I’m thinking about Fairytale Handspun – extreme thick and thin dyed in vibrant colors… extreme art yarns (I may call them Rapunzel’s Twise?)… collage yarns with trinkets, vintage flowers and strands of sequen clusters…wild abandon dye jobs…exploring drum carding…I’d like to spin locks…make hats with a folktale feel to them…and wild spinning incorporating wraps and swirls…but still maintaining ‘regular’ yarns so they are knittable, etc. with the art yarns as accent…

And,  a super back burner project is to warp the loom with linen– not too many epi, and weave with a loosely spun carded single and throw in a few plied angora rows here and there.  I have the yarn ready for this.  But the looms aren’t.

SA:    Those are great — I know I’m looking forward to seeing what you do with all of those ideas.  Take us back and describe how your work has changed since you started?

Kristine:  My spinning has moved more in the direction of whimsical carded yarns with little fiber confections spun in along the way.  I love crescents!  I practised for two years until I was happy with them…as opposed to more traditional styles of hand-dyed single ply yarns.  I would love to experiment with locks more.  I have so many supplies.  I need to use them up before purchasing more..so the lock yarn will be limited to what is on hand waiting for me to process — nothing super long, but beautiful nonetheless.

I am looking forward to spinning yarn with less of that feeling where you hold yourself back.  Janice Rosema of Excavations told me a very simple but helpful sentence:  “Don’t edit yourself”.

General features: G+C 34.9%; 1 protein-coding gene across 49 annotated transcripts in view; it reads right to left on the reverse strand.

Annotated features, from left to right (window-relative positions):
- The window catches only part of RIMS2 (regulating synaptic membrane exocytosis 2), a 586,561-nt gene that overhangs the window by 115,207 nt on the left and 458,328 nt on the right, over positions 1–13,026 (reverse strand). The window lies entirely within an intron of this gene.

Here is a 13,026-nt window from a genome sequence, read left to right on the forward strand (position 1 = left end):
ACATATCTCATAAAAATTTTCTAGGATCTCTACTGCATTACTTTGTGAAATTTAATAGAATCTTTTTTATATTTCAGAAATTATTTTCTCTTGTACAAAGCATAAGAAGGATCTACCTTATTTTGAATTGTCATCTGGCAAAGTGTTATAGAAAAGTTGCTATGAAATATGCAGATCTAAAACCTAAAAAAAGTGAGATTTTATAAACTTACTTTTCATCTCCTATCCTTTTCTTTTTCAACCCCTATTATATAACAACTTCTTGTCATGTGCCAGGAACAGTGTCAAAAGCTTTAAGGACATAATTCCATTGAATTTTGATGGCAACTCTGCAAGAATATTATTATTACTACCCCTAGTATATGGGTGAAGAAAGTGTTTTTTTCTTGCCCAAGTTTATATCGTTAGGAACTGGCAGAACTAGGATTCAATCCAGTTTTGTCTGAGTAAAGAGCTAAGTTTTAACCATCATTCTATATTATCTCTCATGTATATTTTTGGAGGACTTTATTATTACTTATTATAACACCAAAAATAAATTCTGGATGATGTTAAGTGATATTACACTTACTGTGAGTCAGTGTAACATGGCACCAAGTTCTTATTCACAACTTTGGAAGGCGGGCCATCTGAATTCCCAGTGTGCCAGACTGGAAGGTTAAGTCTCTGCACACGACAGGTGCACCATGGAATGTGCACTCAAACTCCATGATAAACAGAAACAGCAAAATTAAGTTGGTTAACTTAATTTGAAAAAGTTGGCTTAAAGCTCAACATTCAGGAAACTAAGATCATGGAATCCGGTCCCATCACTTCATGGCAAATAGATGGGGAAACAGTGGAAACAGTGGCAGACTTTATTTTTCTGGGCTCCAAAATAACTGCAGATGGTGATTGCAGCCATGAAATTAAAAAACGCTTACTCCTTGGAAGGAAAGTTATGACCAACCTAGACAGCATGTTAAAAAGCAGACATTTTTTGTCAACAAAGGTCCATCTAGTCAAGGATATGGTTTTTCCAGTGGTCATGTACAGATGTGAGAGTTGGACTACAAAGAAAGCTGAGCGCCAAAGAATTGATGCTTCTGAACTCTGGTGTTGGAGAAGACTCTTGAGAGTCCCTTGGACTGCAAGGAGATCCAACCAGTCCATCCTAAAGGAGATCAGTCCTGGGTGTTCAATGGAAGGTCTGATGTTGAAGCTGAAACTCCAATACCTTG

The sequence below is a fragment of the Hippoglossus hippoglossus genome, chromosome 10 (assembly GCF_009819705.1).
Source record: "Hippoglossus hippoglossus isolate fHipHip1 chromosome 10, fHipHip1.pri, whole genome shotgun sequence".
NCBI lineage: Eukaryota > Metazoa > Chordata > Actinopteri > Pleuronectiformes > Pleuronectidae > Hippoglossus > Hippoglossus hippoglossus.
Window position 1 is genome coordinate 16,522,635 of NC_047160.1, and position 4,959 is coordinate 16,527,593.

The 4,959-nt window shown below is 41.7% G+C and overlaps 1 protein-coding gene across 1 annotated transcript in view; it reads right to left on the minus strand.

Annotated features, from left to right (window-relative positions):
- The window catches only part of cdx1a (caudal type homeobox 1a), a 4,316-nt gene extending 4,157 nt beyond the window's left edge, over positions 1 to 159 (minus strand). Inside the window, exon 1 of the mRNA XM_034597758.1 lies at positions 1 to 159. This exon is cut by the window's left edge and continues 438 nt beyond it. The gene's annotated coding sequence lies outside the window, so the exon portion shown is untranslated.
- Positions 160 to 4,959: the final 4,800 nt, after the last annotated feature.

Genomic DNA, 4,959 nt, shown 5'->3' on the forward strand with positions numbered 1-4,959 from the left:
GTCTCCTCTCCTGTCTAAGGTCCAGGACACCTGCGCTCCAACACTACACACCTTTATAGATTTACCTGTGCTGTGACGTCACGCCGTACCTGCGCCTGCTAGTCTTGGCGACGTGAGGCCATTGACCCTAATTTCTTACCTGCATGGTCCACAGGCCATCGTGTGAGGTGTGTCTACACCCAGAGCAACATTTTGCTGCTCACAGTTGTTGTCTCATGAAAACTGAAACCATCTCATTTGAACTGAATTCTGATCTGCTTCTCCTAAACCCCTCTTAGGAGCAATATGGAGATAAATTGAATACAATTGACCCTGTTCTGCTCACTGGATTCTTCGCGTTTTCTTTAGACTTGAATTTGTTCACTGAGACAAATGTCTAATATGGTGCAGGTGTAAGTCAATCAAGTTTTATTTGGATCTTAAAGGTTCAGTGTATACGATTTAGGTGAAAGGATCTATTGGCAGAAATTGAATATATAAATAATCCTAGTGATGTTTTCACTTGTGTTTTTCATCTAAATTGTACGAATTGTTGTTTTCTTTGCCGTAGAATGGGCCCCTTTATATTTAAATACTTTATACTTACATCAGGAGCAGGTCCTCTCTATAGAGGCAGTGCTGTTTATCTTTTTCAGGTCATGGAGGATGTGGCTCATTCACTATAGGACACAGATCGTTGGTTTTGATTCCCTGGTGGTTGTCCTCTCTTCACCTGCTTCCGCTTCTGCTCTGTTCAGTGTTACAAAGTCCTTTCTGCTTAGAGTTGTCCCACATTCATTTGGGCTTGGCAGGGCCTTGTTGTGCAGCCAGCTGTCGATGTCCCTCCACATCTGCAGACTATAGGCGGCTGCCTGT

SA:  That is a great quote!  Janice is one of my “fiber” heroines so I’m going to treasure that one.  Who are your heroes?

Kristine:  I have to start with my husband, “Super” Fiber Hero…he started out as fiber boy…but quickly attained Fiber Hero status through his help and support to me — especially in the workroom:  the yarn stand he helped design and make, the piece he whittled for one of my wheels…and the massive shelves in the workroom on casters!  I also have to mention my friend Anita, who accepted fiber express deliveries in a land far off and special mention to the angora bunnies, Willie Lee and Ainsley.

And, I also have some fiber heroines:

Lexi Boeger of Pluckyfluff — hand spun yarn and fiber pioneer whose effortless genius has changed the yarn of the world and inspired countless people with her insight and brilliance.  I am thankful for her kind, generous encouraging spirit to share knowledge with others.  She also graciously offers opportunities to the spinning/fiber world to join in her amazing ideas and projects:  The Norwegian Gallery Exhibit, Pluckyfluff Barn Raising…www.pluckyfluff.com

Jacey Boggs of Insubordiknit — for her whimsical and rockin’ approach to yarn making and educating others…her spirit of adventure and wit…her innovative idea of sponsoring her workshops via fiber donations is one of my favorites…www.insubordiknit.com

And, Judith MacKenzie McCuin — Fiber Hero sent me to a class she was teaching.  She is responsible for my understanding of wheel mechanics, a solid basis for spinning yarn, and the introduction to her beautiful hand dyed core spun kid mohair yarn..and her indespinsible knowledge and wit.